BS9999 – 2017 Fire Safety in the design, management and use of buildings – Code of Practice.
This document replaced the BS 9999 – 2008 document and is concerned with an “Advanced Approach” to fire safety within building design. One of the fundamental revisions in the 2017 document is the addition of guidelines for fire curtain barrier assemblies and the fundamental stipulations are as follows:
Active fire curtain/barrier assemblies in buildings should be self-closing under
gravity (gravity fail safe). They should be tested and installed in accordance
with BS 8524-1 and BS 8524-2 respectively, and should:
a) Be initiated by an appropriate automatic fire detector;
b) Be capable of multi-stage deployment to act initially as a smoke barrier
relevant to the risk, where deemed necessary;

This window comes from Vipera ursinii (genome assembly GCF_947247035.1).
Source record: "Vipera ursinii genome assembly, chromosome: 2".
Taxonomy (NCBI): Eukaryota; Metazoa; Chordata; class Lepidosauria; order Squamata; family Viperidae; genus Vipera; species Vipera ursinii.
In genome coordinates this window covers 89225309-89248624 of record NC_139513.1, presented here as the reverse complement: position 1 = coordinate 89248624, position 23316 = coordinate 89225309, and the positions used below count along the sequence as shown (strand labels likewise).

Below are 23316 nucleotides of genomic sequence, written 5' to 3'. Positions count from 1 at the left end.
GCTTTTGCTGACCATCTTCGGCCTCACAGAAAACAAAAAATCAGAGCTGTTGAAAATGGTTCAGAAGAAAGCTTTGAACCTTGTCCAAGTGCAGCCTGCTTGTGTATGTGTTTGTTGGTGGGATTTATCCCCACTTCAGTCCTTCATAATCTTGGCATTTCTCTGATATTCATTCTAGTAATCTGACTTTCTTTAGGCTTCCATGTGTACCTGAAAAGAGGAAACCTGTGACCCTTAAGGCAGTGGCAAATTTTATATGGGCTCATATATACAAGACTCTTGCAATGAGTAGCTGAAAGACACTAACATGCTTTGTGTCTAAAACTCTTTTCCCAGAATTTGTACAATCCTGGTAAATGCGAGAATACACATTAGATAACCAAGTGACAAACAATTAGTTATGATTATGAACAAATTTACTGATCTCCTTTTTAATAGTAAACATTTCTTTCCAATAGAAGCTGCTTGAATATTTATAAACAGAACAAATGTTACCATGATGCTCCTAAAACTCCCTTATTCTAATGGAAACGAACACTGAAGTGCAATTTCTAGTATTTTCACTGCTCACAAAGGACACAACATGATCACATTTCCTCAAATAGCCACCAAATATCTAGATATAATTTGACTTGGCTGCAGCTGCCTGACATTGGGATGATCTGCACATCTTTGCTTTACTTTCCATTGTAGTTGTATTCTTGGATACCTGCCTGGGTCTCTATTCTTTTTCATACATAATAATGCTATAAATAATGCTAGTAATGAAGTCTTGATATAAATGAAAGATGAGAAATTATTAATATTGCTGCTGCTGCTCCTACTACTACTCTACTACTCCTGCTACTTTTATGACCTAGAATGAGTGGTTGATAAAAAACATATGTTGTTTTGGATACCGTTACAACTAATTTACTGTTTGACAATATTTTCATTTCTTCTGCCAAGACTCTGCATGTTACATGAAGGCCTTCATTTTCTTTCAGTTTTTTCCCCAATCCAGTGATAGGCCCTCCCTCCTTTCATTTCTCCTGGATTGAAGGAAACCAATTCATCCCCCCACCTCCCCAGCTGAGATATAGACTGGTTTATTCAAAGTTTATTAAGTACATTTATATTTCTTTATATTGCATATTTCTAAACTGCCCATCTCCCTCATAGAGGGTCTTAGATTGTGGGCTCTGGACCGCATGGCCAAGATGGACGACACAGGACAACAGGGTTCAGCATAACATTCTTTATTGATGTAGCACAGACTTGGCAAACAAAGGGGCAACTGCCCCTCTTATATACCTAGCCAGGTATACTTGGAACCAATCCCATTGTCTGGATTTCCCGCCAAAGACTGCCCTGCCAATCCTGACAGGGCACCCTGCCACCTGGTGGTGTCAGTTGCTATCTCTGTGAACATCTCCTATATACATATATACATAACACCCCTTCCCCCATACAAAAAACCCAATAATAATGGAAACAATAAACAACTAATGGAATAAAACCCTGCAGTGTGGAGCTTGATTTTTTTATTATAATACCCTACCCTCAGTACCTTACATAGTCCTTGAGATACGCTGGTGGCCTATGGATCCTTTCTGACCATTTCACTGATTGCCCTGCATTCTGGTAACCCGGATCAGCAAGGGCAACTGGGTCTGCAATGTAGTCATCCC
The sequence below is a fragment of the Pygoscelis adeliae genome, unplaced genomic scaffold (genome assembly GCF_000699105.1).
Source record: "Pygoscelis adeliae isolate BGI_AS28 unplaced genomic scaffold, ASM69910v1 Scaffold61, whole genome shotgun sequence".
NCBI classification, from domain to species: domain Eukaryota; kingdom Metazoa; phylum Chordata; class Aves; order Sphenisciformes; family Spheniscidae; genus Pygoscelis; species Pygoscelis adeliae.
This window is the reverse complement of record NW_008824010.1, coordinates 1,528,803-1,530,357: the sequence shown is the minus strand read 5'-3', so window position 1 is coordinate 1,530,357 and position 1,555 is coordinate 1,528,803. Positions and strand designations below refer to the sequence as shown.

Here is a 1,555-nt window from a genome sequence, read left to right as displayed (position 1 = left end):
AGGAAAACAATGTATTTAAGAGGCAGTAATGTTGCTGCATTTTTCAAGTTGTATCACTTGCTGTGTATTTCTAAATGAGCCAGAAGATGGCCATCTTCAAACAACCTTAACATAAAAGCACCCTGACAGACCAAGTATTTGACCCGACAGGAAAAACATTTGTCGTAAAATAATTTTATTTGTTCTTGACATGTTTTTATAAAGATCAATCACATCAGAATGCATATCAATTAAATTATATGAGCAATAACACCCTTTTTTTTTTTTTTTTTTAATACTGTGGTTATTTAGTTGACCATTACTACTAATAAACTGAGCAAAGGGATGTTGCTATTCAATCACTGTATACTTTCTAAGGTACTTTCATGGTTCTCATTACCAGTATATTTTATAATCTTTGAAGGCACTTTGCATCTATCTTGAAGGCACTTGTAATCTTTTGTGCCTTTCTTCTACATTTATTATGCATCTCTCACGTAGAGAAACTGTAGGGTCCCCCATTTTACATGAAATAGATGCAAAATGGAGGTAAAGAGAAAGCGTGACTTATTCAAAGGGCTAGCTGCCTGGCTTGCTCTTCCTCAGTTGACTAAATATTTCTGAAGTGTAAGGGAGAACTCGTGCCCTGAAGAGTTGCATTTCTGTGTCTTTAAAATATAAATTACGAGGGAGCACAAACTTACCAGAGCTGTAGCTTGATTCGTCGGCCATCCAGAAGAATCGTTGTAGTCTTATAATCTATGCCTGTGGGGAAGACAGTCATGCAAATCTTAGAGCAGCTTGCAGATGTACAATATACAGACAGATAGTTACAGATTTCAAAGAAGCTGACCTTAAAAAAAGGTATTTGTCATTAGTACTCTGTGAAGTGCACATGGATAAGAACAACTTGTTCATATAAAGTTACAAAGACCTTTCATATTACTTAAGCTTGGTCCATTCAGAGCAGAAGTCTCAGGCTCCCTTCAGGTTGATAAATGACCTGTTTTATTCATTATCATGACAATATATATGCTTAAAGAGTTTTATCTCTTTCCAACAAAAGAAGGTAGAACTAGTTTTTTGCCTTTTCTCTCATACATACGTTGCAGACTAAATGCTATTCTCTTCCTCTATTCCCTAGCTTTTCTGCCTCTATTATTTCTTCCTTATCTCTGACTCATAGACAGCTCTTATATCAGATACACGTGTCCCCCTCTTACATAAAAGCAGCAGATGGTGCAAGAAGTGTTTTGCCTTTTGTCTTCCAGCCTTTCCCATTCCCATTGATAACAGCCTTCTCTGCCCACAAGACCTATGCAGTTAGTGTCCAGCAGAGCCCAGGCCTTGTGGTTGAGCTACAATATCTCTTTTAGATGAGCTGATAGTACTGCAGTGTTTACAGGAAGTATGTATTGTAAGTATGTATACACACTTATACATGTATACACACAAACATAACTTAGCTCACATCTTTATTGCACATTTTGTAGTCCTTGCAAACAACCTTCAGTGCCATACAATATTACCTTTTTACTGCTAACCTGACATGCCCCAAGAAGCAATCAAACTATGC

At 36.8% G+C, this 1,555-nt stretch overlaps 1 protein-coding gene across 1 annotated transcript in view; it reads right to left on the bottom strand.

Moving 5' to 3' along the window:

c) Have emergency retract controls relevant to the risk;
d) Have obstruction warning devices or floor markings dependent upon the
location; as a rule of thumb, all escape routes should have either a single beam or light curtain obstruction warning.
e) Have controls and associated wiring that is appropriate to the risk and type;
f) Have deployment speeds ranging between 0.06 m/s and 0.15 m/s;
g) Achieve the same standard of fire resistance and smoke separation as the
element of structure being replaced;
h) Have monitoring of the battery condition;
i) Have display panels having visual and audible provision to:
1) Indicate any faults.
2) Indicate if the batteries (for emergency retract) need replacing.
When fire curtain barriers are used to protect a means of escape route:
1) The escape route width should be increased by the stated deflection zone.
2) The maximum length of an uninsulated barrier forming the protected route
shall not exceed 5 m. There are however exceptions to this with a Fire Engineered approach which is outside of the scope of BS 9999 2017.